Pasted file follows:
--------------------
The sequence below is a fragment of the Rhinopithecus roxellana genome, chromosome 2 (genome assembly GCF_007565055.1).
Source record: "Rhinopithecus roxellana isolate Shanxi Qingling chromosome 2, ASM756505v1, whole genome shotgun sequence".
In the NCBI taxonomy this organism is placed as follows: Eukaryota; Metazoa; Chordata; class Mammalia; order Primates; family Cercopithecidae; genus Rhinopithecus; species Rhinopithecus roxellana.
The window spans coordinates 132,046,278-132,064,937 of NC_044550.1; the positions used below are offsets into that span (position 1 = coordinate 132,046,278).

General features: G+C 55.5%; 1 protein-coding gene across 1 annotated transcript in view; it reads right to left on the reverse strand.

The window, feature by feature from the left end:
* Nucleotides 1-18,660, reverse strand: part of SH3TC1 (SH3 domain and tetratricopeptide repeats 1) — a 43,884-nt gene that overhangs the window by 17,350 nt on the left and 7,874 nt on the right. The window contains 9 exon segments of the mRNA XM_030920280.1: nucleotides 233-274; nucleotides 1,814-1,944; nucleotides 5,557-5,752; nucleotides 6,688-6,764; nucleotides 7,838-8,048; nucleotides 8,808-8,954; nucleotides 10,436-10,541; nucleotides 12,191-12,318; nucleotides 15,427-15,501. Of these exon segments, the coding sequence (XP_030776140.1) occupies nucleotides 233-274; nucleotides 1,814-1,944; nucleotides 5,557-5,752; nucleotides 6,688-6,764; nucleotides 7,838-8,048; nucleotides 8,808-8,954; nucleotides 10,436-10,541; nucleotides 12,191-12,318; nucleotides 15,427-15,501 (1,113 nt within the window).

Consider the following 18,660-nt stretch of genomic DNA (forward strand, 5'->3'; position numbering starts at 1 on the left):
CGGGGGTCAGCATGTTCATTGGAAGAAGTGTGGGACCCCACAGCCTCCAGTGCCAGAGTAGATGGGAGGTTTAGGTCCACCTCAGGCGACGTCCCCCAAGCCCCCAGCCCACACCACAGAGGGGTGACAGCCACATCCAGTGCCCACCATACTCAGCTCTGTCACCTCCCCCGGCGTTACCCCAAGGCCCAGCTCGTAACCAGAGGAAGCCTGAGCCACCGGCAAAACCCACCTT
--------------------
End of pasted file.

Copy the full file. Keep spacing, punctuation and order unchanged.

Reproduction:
The sequence below is a fragment of the Rhinopithecus roxellana genome, chromosome 2 (genome assembly GCF_007565055.1).
Source record: "Rhinopithecus roxellana isolate Shanxi Qingling chromosome 2, ASM756505v1, whole genome shotgun sequence".
In the NCBI taxonomy this organism is placed as follows: Eukaryota; Metazoa; Chordata; class Mammalia; order Primates; family Cercopithecidae; genus Rhinopithecus; species Rhinopithecus roxellana.
The window spans coordinates 132,046,278-132,064,937 of NC_044550.1; the positions used below are offsets into that span (position 1 = coordinate 132,046,278).

General features: G+C 55.5%; 1 protein-coding gene across 1 annotated transcript in view; it reads right to left on the reverse strand.

The window, feature by feature from the left end:
* Nucleotides 1-18,660, reverse strand: part of SH3TC1 (SH3 domain and tetratricopeptide repeats 1) — a 43,884-nt gene that overhangs the window by 17,350 nt on the left and 7,874 nt on the right. The window contains 9 exon segments of the mRNA XM_030920280.1: nucleotides 233-274; nucleotides 1,814-1,944; nucleotides 5,557-5,752; nucleotides 6,688-6,764; nucleotides 7,838-8,048; nucleotides 8,808-8,954; nucleotides 10,436-10,541; nucleotides 12,191-12,318; nucleotides 15,427-15,501. Of these exon segments, the coding sequence (XP_030776140.1) occupies nucleotides 233-274; nucleotides 1,814-1,944; nucleotides 5,557-5,752; nucleotides 6,688-6,764; nucleotides 7,838-8,048; nucleotides 8,808-8,954; nucleotides 10,436-10,541; nucleotides 12,191-12,318; nucleotides 15,427-15,501 (1,113 nt within the window).

Consider the following 18,660-nt stretch of genomic DNA (forward strand, 5'->3'; position numbering starts at 1 on the left):
CGGGGGTCAGCATGTTCATTGGAAGAAGTGTGGGACCCCACAGCCTCCAGTGCCAGAGTAGATGGGAGGTTTAGGTCCACCTCAGGCGACGTCCCCCAAGCCCCCAGCCCACACCACAGAGGGGTGACAGCCACATCCAGTGCCCACCATACTCAGCTCTGTCACCTCCCCCGGCGTTACCCCAAGGCCCAGCTCGTAACCAGAGGAAGCCTGAGCCACCGGCAAAACCCACCTT